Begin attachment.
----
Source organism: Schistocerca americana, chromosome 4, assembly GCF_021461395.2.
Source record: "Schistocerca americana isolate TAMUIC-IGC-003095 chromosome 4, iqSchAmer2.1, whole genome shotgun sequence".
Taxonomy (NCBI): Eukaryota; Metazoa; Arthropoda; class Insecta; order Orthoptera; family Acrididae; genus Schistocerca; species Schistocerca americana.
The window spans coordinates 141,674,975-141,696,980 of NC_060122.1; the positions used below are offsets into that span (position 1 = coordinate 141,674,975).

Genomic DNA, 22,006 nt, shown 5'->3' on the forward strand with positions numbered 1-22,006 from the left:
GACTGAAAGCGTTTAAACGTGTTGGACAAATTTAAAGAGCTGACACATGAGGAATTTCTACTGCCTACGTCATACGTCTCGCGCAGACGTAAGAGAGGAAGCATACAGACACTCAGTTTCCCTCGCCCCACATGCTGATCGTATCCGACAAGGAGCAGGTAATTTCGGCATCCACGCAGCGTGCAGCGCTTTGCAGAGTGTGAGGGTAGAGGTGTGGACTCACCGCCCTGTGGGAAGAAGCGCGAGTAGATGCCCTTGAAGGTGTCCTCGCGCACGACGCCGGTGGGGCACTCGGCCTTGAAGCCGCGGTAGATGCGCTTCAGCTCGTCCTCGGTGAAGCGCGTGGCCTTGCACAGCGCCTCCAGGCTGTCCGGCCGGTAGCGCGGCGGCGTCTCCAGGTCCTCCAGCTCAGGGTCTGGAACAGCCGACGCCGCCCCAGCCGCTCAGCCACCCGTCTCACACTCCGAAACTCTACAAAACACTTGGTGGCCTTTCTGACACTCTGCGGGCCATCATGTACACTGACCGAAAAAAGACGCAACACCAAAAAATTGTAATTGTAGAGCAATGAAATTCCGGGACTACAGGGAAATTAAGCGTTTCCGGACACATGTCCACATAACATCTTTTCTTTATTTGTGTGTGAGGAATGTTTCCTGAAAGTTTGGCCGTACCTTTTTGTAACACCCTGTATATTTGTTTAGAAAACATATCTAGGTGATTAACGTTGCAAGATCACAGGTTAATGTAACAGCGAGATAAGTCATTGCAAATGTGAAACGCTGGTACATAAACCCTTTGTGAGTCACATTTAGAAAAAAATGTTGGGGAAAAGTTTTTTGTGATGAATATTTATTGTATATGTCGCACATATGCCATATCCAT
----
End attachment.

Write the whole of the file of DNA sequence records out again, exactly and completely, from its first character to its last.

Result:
Source organism: Schistocerca americana, chromosome 4, assembly GCF_021461395.2.
Source record: "Schistocerca americana isolate TAMUIC-IGC-003095 chromosome 4, iqSchAmer2.1, whole genome shotgun sequence".
Taxonomy (NCBI): Eukaryota; Metazoa; Arthropoda; class Insecta; order Orthoptera; family Acrididae; genus Schistocerca; species Schistocerca americana.
The window spans coordinates 141,674,975-141,696,980 of NC_060122.1; the positions used below are offsets into that span (position 1 = coordinate 141,674,975).

Genomic DNA, 22,006 nt, shown 5'->3' on the forward strand with positions numbered 1-22,006 from the left:
GACTGAAAGCGTTTAAACGTGTTGGACAAATTTAAAGAGCTGACACATGAGGAATTTCTACTGCCTACGTCATACGTCTCGCGCAGACGTAAGAGAGGAAGCATACAGACACTCAGTTTCCCTCGCCCCACATGCTGATCGTATCCGACAAGGAGCAGGTAATTTCGGCATCCACGCAGCGTGCAGCGCTTTGCAGAGTGTGAGGGTAGAGGTGTGGACTCACCGCCCTGTGGGAAGAAGCGCGAGTAGATGCCCTTGAAGGTGTCCTCGCGCACGACGCCGGTGGGGCACTCGGCCTTGAAGCCGCGGTAGATGCGCTTCAGCTCGTCCTCGGTGAAGCGCGTGGCCTTGCACAGCGCCTCCAGGCTGTCCGGCCGGTAGCGCGGCGGCGTCTCCAGGTCCTCCAGCTCAGGGTCTGGAACAGCCGACGCCGCCCCAGCCGCTCAGCCACCCGTCTCACACTCCGAAACTCTACAAAACACTTGGTGGCCTTTCTGACACTCTGCGGGCCATCATGTACACTGACCGAAAAAAGACGCAACACCAAAAAATTGTAATTGTAGAGCAATGAAATTCCGGGACTACAGGGAAATTAAGCGTTTCCGGACACATGTCCACATAACATCTTTTCTTTATTTGTGTGTGAGGAATGTTTCCTGAAAGTTTGGCCGTACCTTTTTGTAACACCCTGTATATTTGTTTAGAAAACATATCTAGGTGATTAACGTTGCAAGATCACAGGTTAATGTAACAGCGAGATAAGTCATTGCAAATGTGAAACGCTGGTACATAAACCCTTTGTGAGTCACATTTAGAAAAAAATGTTGGGGAAAAGTTTTTTGTGATGAATATTTATTGTATATGTCGCACATATGCCATATCCAT